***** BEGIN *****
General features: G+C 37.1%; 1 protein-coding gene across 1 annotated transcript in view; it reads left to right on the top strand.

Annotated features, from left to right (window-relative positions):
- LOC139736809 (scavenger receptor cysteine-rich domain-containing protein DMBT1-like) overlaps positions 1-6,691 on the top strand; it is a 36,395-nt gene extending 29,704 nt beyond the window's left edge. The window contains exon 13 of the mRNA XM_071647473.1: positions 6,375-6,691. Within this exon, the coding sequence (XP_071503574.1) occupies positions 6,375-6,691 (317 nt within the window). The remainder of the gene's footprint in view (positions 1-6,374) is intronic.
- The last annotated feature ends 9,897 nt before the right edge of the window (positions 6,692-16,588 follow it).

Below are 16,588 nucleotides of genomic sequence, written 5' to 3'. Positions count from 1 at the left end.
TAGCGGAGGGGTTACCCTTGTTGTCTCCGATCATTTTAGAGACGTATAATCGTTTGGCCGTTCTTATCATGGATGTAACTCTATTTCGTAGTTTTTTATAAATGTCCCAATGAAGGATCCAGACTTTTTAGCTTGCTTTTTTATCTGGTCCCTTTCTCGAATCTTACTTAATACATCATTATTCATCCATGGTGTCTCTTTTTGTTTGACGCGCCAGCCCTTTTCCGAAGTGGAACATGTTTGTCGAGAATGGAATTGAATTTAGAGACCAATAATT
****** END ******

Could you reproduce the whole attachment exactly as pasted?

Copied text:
General features: G+C 37.1%; 1 protein-coding gene across 1 annotated transcript in view; it reads left to right on the top strand.

Annotated features, from left to right (window-relative positions):
- LOC139736809 (scavenger receptor cysteine-rich domain-containing protein DMBT1-like) overlaps positions 1-6,691 on the top strand; it is a 36,395-nt gene extending 29,704 nt beyond the window's left edge. The window contains exon 13 of the mRNA XM_071647473.1: positions 6,375-6,691. Within this exon, the coding sequence (XP_071503574.1) occupies positions 6,375-6,691 (317 nt within the window). The remainder of the gene's footprint in view (positions 1-6,374) is intronic.
- The last annotated feature ends 9,897 nt before the right edge of the window (positions 6,692-16,588 follow it).

Below are 16,588 nucleotides of genomic sequence, written 5' to 3'. Positions count from 1 at the left end.
TAGCGGAGGGGTTACCCTTGTTGTCTCCGATCATTTTAGAGACGTATAATCGTTTGGCCGTTCTTATCATGGATGTAACTCTATTTCGTAGTTTTTTATAAATGTCCCAATGAAGGATCCAGACTTTTTAGCTTGCTTTTTTATCTGGTCCCTTTCTCGAATCTTACTTAATACATCATTATTCATCCATGGTGTCTCTTTTTGTTTGACGCGCCAGCCCTTTTCCGAAGTGGAACATGTTTGTCGAGAATGGAATTGAATTTAGAGACCAATAATT